[4] Peter Hack (ca. 1690-1729) was sheriff of Northumberland County in 1716 and 1717. (McIlwaine. Executive Journals of the Council. . . . , 3[1705-1721] : 425, 448. Other information about Hack may be found in "Tithables of Lancaster County, 1654," Virginia Magazine of History and Biography , 5(1897):249-260 an online Google book; and "Peter Hack." )

[5] A bill of exchange is a kind of check or promissory note without interest. It is used primarily in international trade, and is a written order by one person to pay another a specific sum on a specific date sometime in the future. If the bill of exchange is drawn on a bank, it is called a bank draft. If it is drawn on another party, it is called a trade draft. Sometimes a bill of exchange will simply be called a draft, but whereas a draft is always negotiable (transferable by endorsement), this is not necessarily true of a bill of exchange. (See "Bill of Exchange" in the online Dictionary of Financial Scam Terms: the Truth vs. the Scam. )

[6] Southam is a type of English cyder. See Carter's letter to Weymouth merchant Edward Tucker June 28 & July 25, 1728. (William, Ellis. The Compleat Cyderman: Or, the Present Practice of Raising Plantations of the Best Cyder Apple and Perry Pear-trees, with the Improvement of Their Excellent Juices. ... By Experienc'd Hands, [R. Baldwin, 1754], p. 79. Google books .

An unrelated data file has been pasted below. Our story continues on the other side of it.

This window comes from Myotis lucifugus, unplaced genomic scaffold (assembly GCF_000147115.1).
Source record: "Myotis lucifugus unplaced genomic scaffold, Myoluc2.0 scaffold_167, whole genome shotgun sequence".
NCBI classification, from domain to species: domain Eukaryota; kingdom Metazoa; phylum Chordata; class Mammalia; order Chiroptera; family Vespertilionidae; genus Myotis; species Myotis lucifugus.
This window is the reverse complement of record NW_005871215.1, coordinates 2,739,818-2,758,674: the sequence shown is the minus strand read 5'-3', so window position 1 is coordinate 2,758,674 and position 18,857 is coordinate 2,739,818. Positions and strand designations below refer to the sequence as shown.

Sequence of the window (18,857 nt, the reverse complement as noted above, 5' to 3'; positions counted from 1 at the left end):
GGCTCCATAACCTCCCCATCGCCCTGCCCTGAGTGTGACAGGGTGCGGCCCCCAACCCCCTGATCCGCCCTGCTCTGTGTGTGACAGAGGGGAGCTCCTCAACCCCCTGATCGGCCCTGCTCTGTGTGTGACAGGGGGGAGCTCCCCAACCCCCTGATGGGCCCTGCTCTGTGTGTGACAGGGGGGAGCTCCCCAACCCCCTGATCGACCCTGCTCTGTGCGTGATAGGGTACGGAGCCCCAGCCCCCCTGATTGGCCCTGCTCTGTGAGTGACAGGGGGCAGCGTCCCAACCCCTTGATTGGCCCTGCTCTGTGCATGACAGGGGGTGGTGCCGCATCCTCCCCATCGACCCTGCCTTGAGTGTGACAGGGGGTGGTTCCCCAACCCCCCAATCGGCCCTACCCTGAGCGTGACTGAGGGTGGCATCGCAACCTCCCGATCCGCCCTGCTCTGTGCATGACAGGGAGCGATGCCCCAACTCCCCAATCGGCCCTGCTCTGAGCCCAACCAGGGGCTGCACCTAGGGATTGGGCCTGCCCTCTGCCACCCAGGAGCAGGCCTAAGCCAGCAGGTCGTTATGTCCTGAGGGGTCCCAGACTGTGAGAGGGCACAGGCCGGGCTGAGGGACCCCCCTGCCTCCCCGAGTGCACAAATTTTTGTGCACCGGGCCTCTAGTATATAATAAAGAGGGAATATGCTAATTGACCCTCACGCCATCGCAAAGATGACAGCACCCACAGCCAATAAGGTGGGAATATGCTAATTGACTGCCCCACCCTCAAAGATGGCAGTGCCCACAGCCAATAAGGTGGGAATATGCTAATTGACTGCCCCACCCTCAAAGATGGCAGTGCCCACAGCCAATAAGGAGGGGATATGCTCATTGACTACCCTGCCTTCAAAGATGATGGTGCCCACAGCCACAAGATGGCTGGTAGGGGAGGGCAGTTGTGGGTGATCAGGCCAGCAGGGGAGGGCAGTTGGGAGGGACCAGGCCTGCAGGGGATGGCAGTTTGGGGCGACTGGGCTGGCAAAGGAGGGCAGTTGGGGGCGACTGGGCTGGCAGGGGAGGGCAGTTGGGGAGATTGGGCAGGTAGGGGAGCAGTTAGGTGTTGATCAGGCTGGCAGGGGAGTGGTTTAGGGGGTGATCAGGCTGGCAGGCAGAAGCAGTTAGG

[7] The Bailey was a London ship owned by William Dawkins and commanded at various times by Adam Graves (1725-1730) and by Thomas Dove (1731-1732). She was a vessel of some 250 tons and carried 15-17 crew members. ( Survey report 6801 summarizing Adm. 68/195, 156v, and other data in Adm. 68/194 and /196, found in the microfilms of the Virginia Colonial Records Project, Albert and Shirley Small Special Collections Library, University of Virginia; A letter of Carter's to Dawkins May 12, 1732, refers to "your ship Bailey." as does a letter of August 10, 1733, from Carter's executors to Dawkins. [ Lloyd T. Smith, Jr., ed. The Executors' Letters of Robert Carter of Corotoman, 1732-1738. (Irvington, VA: Foundation for Historic Christ Church, 2010) p. 76]. )

This text, originally posted in 2005, was revised April 17, 2015, to add footnotes and strengthen the modern language version text.